Dave Heaney

    Reply
  5. Colin Hunter

    Yes Gordon! A Labour Chancellor in the making as you say! It’s high time the people of Shetland and the rest of the UK started living within their means. Also high time people stopped whingeing on to the council wanting more and more, in a time when we can actually afford less and less.
    I was born here, I didn’t just arrive and realise that I had “landed on my feet” as he so aptly puts it. That, in common with many others who came here and, after realising what a soft touch we were, (the downside of being friendly and welcoming!) sent for their relatives and old folk, who now inhabit many of the places in Shetland’s shelter housing and various care homes, to the point where indigenous Shetlanders, in need of a bit of TLC in their old age, can’t get in the door!
    Regarding schools, I can remember sharing text-books when I was a lad. That and having to carry in coal to keep the fire going in the winter. Progress has thankfully done away with the latter, but there is no reason why kids can’t learn to share again. The biggest question that begs to be asked, is why keep changing the curriculum in the first place? 1+1is still 2 as far as I know, unless you’re an accountant for Shetland Arts when it could be anything at all!
    There is no merit whatever in crying for the Charitable trust money to be spent, just to prop up the building and day to day running expenses of various establishments that we don’t really need. I cite Mareel (STILL not finished!) and the many “Leisure Centres” among that number. Life will go on quite happily without them, as it did before they were built. Money only spends once, and once it’s gone, it’s gone. Forever! Things that are necessary, like looking after our elderly and vulnerable people should take precedence. Health, education and transport next, then anything else, the “luxuries” in life that so many people now seem to be unable to do without should be relegated to the very bottom of the pile, if they’re on it at all!

    Reply
  6. donald mcdonald

    It’s down to the fundamental keystone of any decent, modern civilised society – good public services and welfare provision paid for by a fair regime of taxation.

    Reply
  7. Colin Hunter

    Dave Heaney has just hit the nail squarely on the head when ha asks why “Oil Rich” Scotland, which he compares to Norway, should be cutting back at all, and our “wealthy little Island” apparently should be able to afford everything. Well sir! The truth is somewhat different. Apart from the very small levy on oil crossing the council’s jetties in Sullom Voe, and Harbour charges which now barely cover the running costs, Shetland actually gets very little direct benefit from the oil. The Charitable trust was built up during the “boom” days, which are now long gone. We have to preserve the trust and live within the means of the money that is made from its investments. That’s why I say, “once it’s gone, it’s gone!”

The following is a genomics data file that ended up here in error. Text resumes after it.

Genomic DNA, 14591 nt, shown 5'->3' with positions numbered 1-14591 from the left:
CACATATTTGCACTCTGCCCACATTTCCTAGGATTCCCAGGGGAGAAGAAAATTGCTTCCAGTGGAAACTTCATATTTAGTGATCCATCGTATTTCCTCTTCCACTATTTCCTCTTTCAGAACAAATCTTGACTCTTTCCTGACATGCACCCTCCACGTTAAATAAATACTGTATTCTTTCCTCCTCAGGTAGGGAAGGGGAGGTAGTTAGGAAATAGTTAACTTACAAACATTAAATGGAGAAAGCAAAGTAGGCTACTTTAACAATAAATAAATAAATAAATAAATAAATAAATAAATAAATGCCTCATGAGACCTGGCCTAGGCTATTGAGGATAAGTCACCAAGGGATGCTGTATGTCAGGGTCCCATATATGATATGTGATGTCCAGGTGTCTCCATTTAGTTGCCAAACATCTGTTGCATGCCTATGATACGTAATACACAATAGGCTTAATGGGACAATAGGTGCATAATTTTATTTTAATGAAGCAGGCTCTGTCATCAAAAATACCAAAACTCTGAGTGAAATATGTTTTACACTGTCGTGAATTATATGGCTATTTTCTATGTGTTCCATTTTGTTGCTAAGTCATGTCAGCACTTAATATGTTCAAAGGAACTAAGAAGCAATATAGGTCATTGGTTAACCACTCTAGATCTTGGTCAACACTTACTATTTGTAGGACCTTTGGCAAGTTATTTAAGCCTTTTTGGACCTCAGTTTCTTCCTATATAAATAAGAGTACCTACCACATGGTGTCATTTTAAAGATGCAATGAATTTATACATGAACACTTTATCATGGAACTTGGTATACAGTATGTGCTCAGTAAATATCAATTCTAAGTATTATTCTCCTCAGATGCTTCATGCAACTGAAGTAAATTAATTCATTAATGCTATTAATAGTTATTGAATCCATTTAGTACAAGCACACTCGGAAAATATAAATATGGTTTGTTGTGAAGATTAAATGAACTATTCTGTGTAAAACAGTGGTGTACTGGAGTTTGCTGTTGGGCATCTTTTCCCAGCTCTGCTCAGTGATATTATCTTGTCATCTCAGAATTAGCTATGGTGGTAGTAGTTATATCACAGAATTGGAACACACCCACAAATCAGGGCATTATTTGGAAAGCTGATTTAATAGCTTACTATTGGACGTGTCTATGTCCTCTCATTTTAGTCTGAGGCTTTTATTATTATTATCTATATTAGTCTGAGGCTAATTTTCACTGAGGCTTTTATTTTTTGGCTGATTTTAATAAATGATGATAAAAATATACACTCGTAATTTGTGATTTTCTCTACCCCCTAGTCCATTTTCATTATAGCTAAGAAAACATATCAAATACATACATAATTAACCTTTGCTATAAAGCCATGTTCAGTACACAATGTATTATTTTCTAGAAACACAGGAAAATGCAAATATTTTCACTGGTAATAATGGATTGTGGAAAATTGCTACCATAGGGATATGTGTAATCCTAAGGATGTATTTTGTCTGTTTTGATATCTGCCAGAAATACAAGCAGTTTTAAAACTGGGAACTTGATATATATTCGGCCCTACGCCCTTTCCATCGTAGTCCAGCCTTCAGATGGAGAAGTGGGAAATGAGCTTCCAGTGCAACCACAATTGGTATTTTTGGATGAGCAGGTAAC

Other than “Council tax” which is levied on individual households, ALL other monies raised from individual income tax and ALL businesses in Scotland, including Oil, goes directly to Westminster. Scotland then gets a handout from the UK government which is worked out under the “Barnett Formula”. Wales and Northern Ireland are funded in the same way. This article in the Telegraph makes interesting, and informative reading. http://www.telegraph.co.uk/news/politics/2711051/Taxpayers-8000-Barnett-Formula-bill-for-services-in-Scotland.html Whether you believe that England is “subsidising” Scotland or not is up to you. Many English people do!
    Historically, almost all the monies generated by oil revenues have been used to fund the UK membership of the EU, and vanished, never to be seen again. That is the MAJOR difference between Scotland and Norway. Norway gets to keep their oil money, we don’t! And then people wonder why Alex Salmond and the SNP are doing so well, and why so many Scottish people yearn for self determination.

    Reply
  8. douglas young

    I feel Brian’s posting oozes with sabre-sharp sarcasm, and had the desired effect.

    Reply
  9. Gordon Harmer

    A sarcastic person has a superiority complex that can be cured only by the honesty of humility.